Mr Cabbagehead's Garden
Teaching Time: 15 mins
Playing Time: 15-20 mins
Setup Time: 5 mins
Value For Money: High
Price: Print and Play
Right up front, I don't like puzzle games, this isn't because of any good reason but an entirely personal prejudice. That said its probably a good sign that I still quite like Mr Cabbagehead's Garden. Its a good looking game with an easy to like dry sense of humour, the phases in particular are named with a sort of meta joke that mark out a very confident and capable designer. As a Print and Play this is a pretty heavy build, asking for some 50 cards and a hand full of tokens but the result is lovely enough to be rich reward, particularly if you find the term ruta baga as inexplicably amusing as I do.
The game is a neat collection of simple enough parts that mesh into an interestingly complex final puzzle. Cards must be selected and placed into a grid tableaux with cards costing or rewarding for use based on the order in which they are made available. At preset points throughout the game cards are removed from the tableaux to hinder your well laid plans. After a number of rounds points are scored based on the size of groups of cards with bonuses for certain patterns. Scoring is both tricky enough that you are unlikely to hit the top score in your first play through and varied enough that you can use a range of different tactics as routes to victory.
Generally its this variety, or lack of it, that puts me off most puzzle games. The complexity required to offer a range of scoring solutions can result in a fiddly game while a game with a single top score has only one final win state reducing need to come back for additional plays. Goodness knows what the perfect score in Mr Cabbagehead's Garden is (I'm sure somebody will have worked it out by now) but the point is that not just a range of patterns but at least three or four genuinely different tactics can place your finishing tableaux in the top category of points.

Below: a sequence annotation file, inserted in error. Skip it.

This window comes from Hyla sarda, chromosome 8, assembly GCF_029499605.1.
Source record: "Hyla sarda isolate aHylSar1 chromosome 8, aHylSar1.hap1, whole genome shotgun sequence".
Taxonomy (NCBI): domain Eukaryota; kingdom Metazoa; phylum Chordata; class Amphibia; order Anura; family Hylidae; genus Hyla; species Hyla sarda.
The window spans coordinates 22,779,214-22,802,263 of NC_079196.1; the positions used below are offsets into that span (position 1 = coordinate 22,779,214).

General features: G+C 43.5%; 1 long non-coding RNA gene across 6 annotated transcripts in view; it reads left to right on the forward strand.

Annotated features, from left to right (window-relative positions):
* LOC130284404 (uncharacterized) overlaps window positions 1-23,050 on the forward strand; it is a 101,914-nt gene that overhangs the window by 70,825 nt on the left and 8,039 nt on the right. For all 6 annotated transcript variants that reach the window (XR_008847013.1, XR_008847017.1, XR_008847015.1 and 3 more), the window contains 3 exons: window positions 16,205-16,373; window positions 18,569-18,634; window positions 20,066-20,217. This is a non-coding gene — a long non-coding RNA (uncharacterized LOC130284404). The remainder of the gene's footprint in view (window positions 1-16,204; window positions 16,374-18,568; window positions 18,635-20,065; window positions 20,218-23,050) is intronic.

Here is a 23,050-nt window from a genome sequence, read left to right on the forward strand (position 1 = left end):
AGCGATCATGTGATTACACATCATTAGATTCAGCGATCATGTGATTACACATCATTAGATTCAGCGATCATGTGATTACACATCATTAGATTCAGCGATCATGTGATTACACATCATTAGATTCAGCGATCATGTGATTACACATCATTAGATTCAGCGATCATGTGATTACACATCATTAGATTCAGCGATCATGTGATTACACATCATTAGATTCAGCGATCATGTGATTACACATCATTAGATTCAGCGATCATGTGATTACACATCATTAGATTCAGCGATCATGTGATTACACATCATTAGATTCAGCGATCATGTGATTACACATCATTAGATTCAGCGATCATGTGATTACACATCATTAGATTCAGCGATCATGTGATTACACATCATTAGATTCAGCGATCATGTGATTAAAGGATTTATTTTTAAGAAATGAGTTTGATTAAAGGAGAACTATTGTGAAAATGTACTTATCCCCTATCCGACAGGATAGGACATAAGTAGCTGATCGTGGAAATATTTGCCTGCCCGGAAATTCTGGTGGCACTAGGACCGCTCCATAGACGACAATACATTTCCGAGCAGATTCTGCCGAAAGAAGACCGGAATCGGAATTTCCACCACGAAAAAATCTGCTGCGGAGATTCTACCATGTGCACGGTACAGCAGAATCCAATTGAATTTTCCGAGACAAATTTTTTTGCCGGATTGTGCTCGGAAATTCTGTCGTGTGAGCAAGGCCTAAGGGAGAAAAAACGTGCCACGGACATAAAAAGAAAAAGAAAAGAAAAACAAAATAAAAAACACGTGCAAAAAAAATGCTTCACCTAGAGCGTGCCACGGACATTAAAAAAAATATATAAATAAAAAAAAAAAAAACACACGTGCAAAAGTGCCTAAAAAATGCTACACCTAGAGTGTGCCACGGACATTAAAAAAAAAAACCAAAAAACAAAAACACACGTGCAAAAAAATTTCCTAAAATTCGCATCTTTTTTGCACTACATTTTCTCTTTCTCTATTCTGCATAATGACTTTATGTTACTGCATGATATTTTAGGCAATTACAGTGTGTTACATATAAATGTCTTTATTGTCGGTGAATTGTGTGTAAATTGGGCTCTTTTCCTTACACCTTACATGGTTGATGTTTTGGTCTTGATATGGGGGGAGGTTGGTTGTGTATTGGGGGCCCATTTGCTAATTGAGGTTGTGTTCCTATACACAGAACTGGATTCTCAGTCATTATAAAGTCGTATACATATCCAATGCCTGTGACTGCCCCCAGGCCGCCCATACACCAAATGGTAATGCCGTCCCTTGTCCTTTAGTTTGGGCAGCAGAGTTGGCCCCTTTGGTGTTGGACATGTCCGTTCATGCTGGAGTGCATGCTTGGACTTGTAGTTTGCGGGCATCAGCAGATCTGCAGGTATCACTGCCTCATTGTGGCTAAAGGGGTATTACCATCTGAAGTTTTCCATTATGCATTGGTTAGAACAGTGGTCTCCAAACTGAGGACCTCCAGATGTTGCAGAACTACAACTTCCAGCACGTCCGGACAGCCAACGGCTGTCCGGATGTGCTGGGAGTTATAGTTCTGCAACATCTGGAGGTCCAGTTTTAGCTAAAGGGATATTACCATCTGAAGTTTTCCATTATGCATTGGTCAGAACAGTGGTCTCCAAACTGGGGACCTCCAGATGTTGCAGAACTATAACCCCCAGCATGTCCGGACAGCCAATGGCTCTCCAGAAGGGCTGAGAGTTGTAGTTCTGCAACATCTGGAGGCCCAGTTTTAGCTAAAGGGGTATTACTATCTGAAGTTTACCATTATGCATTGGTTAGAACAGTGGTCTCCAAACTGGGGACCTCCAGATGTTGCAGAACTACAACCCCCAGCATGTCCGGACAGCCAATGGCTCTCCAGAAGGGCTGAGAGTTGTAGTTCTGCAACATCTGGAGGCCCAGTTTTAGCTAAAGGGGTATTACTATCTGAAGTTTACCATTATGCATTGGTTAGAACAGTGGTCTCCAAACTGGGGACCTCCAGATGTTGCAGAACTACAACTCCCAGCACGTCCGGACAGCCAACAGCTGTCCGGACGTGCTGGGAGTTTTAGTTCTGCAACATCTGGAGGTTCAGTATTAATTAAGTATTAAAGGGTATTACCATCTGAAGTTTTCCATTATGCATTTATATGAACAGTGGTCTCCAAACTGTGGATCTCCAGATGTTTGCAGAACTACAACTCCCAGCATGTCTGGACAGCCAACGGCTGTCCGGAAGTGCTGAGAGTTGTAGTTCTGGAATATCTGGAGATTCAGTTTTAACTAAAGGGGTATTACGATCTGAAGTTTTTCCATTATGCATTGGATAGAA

If I have a criticism for Mr Cabbagehead's Garden its that the way the neighbours (the mechanic that steals cards from your tableaux) are triggered is a little too difficult to foresee and guard against since scoring in the top category generally requires you to control their arrival to some degree. The result is that an otherwise perfect run can be ruined thanks to the arrival of an annoying neighbour, which might be an entirely intentional effect to create the game's intended narrative, but with little option to control or defend can occasionally tip over into frustration.
That single minor quibble aside however, Mr Cabbagehead's Garden is a stunning looking game (not just "for a Print and Play" either) and comes in as probably my favourite puzzle game and in my top 5 solo games.